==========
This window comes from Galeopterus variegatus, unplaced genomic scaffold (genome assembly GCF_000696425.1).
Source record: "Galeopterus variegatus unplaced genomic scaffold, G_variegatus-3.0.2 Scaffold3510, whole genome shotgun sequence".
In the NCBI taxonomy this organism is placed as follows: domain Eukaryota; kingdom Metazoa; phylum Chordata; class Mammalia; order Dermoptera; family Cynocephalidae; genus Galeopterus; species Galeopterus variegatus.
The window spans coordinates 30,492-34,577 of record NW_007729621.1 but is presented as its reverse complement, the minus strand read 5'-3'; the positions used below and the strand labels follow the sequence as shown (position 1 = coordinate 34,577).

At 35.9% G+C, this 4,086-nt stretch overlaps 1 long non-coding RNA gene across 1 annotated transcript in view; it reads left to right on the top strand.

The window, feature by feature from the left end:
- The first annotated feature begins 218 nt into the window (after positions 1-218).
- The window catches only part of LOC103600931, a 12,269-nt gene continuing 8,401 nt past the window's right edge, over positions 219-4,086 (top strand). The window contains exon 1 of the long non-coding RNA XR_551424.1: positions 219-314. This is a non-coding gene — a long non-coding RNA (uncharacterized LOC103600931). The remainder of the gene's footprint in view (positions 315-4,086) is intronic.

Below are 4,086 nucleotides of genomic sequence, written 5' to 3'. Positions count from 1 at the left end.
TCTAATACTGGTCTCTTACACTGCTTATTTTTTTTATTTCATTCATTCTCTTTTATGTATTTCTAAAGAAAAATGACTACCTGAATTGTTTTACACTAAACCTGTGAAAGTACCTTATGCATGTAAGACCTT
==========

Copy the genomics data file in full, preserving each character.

This window comes from Galeopterus variegatus, unplaced genomic scaffold (genome assembly GCF_000696425.1).
Source record: "Galeopterus variegatus unplaced genomic scaffold, G_variegatus-3.0.2 Scaffold3510, whole genome shotgun sequence".
In the NCBI taxonomy this organism is placed as follows: domain Eukaryota; kingdom Metazoa; phylum Chordata; class Mammalia; order Dermoptera; family Cynocephalidae; genus Galeopterus; species Galeopterus variegatus.
The window spans coordinates 30,492-34,577 of record NW_007729621.1 but is presented as its reverse complement, the minus strand read 5'-3'; the positions used below and the strand labels follow the sequence as shown (position 1 = coordinate 34,577).

At 35.9% G+C, this 4,086-nt stretch overlaps 1 long non-coding RNA gene across 1 annotated transcript in view; it reads left to right on the top strand.

The window, feature by feature from the left end:
- The first annotated feature begins 218 nt into the window (after positions 1-218).
- The window catches only part of LOC103600931, a 12,269-nt gene continuing 8,401 nt past the window's right edge, over positions 219-4,086 (top strand). The window contains exon 1 of the long non-coding RNA XR_551424.1: positions 219-314. This is a non-coding gene — a long non-coding RNA (uncharacterized LOC103600931). The remainder of the gene's footprint in view (positions 315-4,086) is intronic.

Below are 4,086 nucleotides of genomic sequence, written 5' to 3'. Positions count from 1 at the left end.
TCTAATACTGGTCTCTTACACTGCTTATTTTTTTTATTTCATTCATTCTCTTTTATGTATTTCTAAAGAAAAATGACTACCTGAATTGTTTTACACTAAACCTGTGAAAGTACCTTATGCATGTAAGACCTT